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How the ‘word gap’ lays blame on marginalised children

Publish date: August 10, 2022

New research from Edge Hill University shines a light on the potential damage being done by educators when trying to tackle the ‘word gap’.

A word gap is the mythical idea that children from low-income and racially minoritised backgrounds use lower-quality and fewer words than their white, middle-class counterparts, and that this causes them to struggle in school.

After conducting extensive fieldwork within schools and examining policy over 10 years, Dr Ian Cushing has concluded that the idea of the word gap has become normalised in schools despite being debunked by research – and that it is part of a damaging deficit narrative that puts poorer, racially minoritised children at a disadvantage.

A picture of a teacher helping some pupils in a primary school.

Dr Cushing said: “The idea of the word gap is one way in which the language of poor, racially minoritised children is described in terms of what they are perceived to lack. Labels including limited, poor, lacking and absent run central to word gap policies, perpetuating what educational linguists call ‘deficit perspectives’ and ‘culture of poverty narratives’.

“This is the idea that poor, racialised children use language in ways that is insufficient when compared with the white middle-class, and that these ‘disadvantaged’ children are so dysfunctional that they do not know how to manage in mainstream society. These miscategorisations are then used to justify the use of interventions which claim to solve broader social injustices by requiring marginalised children to modify their language.

“In the end we have to look at where the notion of a gap came from? And how has it become so normalised in England’s education policy? These are the questions I asked in my research.”

The deficit logic suggests that marginalised children require improving through practices such as explicit vocabulary instruction and the prohibiting of so-called ‘non-academic’ words from the classroom.

“These interventions are increasingly grounded in the language of social justice and scientific objectivity – claiming to improve not just the quality of marginalised children’s language but their entire lives.

“But this narrative is dangerous. What if poor, racially minoritised children don’t have a word gap at all, but simply use language in ways that defy the measurements used to claim a gap exists in the first place?”

Dr Cushing found that in May 2022 Ofsted published a research review into the teaching of English which lent weight to the so-called word gap. Ofsted claims that these perceived differences in language are determinants of “lasting socioeconomic and health inequalities”, and that to tackle these inequalities, teachers must “enable disadvantaged children to develop their vocabulary faster”.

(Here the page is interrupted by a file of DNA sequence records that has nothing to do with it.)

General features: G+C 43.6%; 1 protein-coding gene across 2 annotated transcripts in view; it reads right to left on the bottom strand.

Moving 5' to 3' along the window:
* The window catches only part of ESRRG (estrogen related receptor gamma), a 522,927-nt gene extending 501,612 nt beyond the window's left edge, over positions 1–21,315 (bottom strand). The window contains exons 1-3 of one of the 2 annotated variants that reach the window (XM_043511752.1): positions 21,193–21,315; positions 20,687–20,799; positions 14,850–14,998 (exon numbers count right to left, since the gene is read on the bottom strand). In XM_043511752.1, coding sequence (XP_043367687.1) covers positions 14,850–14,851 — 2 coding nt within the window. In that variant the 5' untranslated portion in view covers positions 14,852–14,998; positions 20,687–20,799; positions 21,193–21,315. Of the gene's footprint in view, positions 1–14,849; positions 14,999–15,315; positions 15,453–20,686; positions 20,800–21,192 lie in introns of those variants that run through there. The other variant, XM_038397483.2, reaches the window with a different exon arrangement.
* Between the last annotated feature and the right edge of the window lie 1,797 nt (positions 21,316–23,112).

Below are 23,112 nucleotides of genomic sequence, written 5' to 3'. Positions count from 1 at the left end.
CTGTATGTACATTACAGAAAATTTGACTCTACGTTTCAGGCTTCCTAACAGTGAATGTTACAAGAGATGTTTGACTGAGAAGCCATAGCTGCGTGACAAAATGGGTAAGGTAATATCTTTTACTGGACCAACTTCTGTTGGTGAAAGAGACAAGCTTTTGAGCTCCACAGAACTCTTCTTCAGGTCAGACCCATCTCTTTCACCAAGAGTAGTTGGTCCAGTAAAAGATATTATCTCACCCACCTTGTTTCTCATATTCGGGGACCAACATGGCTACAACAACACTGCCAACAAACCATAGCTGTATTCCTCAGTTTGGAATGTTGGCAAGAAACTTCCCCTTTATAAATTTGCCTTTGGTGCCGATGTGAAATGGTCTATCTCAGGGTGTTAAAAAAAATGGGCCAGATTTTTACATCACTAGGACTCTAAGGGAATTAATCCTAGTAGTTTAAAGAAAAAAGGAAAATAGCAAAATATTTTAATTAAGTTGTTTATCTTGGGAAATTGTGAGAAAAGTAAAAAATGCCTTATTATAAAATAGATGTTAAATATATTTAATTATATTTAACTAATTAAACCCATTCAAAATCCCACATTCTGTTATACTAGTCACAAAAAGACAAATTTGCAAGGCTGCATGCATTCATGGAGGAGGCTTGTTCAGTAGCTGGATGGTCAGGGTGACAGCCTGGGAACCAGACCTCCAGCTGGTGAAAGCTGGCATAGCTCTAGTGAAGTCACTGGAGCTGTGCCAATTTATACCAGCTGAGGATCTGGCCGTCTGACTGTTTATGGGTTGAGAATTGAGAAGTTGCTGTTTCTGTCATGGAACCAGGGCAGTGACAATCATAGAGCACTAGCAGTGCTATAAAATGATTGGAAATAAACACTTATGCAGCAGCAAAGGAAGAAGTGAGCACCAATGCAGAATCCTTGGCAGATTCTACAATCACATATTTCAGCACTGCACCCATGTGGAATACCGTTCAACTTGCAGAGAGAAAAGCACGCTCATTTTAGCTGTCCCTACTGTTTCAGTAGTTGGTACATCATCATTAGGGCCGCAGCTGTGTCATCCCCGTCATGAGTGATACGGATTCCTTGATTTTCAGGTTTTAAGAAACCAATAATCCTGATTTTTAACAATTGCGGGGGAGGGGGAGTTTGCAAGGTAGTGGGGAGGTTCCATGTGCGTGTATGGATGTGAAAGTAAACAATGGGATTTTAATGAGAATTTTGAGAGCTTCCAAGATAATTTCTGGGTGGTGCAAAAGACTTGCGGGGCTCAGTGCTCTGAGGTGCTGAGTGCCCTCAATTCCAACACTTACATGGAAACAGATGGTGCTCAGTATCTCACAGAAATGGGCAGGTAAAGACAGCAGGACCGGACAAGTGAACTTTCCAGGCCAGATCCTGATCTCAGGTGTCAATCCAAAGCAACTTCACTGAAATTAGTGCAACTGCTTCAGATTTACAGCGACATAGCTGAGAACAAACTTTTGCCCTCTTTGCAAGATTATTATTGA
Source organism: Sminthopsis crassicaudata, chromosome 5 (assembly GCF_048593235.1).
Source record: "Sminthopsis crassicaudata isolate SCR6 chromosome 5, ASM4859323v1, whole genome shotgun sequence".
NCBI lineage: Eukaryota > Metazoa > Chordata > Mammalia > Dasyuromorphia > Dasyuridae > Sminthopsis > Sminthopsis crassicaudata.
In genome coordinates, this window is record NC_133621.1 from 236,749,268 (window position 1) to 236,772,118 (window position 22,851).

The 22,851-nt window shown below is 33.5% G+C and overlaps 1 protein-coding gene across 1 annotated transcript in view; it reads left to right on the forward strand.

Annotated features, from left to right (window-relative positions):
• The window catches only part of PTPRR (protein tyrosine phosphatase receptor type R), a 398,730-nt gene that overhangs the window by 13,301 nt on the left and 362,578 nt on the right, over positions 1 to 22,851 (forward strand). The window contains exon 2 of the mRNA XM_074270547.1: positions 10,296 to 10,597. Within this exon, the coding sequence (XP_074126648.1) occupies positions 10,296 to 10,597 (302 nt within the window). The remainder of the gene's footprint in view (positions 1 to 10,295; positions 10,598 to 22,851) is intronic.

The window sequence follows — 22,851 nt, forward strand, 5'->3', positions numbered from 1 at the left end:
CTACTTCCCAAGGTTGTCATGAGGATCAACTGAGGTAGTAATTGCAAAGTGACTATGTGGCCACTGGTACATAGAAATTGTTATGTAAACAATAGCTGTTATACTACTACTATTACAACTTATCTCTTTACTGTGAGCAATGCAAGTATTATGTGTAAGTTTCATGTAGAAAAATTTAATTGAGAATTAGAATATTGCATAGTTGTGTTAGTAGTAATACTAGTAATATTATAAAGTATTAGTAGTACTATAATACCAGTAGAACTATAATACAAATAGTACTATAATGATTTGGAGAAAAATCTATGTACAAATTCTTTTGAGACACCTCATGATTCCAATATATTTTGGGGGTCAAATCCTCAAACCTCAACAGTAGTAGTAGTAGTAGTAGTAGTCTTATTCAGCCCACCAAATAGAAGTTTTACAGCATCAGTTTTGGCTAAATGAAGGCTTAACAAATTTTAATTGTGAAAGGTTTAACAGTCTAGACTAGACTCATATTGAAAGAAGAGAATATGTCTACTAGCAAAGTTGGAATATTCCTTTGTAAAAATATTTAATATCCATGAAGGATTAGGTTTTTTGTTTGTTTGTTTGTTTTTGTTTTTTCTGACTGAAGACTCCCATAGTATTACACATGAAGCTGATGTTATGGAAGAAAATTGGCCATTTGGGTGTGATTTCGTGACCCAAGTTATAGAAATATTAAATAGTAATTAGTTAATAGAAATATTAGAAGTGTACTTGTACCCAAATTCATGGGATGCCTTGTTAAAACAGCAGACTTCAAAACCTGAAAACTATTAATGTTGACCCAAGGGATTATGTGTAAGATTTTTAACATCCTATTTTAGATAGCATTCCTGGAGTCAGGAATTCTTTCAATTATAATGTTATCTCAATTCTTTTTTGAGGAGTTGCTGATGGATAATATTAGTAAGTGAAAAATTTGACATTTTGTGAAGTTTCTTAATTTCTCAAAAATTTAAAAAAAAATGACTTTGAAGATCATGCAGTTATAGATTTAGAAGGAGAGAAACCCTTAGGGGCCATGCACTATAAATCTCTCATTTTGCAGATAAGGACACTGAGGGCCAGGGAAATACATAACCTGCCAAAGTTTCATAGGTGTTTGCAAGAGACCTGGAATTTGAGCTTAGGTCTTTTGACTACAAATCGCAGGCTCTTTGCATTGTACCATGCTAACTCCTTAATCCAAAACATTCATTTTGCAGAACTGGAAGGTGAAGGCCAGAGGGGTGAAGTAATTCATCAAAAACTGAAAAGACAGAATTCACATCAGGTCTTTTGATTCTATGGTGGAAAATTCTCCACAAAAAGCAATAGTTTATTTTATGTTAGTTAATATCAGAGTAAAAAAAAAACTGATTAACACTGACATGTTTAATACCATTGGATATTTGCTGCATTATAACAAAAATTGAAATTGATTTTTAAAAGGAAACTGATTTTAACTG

A host of government funded interventions along with popular teacher textbooks and courses has also helped to normalise deficit-based thinking about the way that poor, racially minoritised children display linguistic shortcomings.

Dr Cushing argues that proponents of word gap ideologies maintain that a legitimate solution to social injustices is to first claim that poor and racialised children have a lack of language, then design and fund interventions that seek to fill the heads of such children with more words, and then make claim this improves social mobility.

Dr Cushing added: “In my extensive fieldwork in schools in England, I have witnessed how the vocabulary of marginalised children comes to be profiled and policed as ‘non-academic’, ‘informal’ or ‘tier one’ and placed into word jails or word graveyards as part of policies subscribing to word gap ideologies.

My observations of these same children show that they are perfectly capable of fully engaging in academic life but are prohibited by a system that insists they have a linguistic deficit.

“None of this is to serve as a critique of individuals, but to challenge a system in which deficit language ideologies are normalised within schools. This normalisation shifts responsibility away from the state and places the onus on marginalised children to change the way they speak.

“This is a futile solution because research shows us that no matter what marginalised children do with their language, they will still face structural barriers forged by race and class inequalities – and will still be labelled as deficient.”

Dr Cushing concludes that any education policy that expects communities of colour to tackle their own disadvantage by changing their language, and any policy that instructs teachers to fix defects in children rather than seeing their strengths, should raise questions.

“The idea that marginalised children are ‘limited’ in what they can do with their language has nothing to do with what these children are doing with their language and everything to do with how people in privileged positions choose to perceive, assess and categorise them.

“While my research has been the first to focus on word gap ideologies in England’s schools, there are plenty of other critical voices looking to reject deficit perceptions of children’s language.

“I end with a simple proposition and challenge: that advocates of the word gap redirect their attention away from the allegedly limited language of marginalised children, and towards how their own perceptions of language might be the thing that is limited.”

Dr Cushing’s full research paper can be found in the journal Critical Inquiry in Language Studies, tracing the resurgence of word gap ideologies in England’s schools in the past decade.

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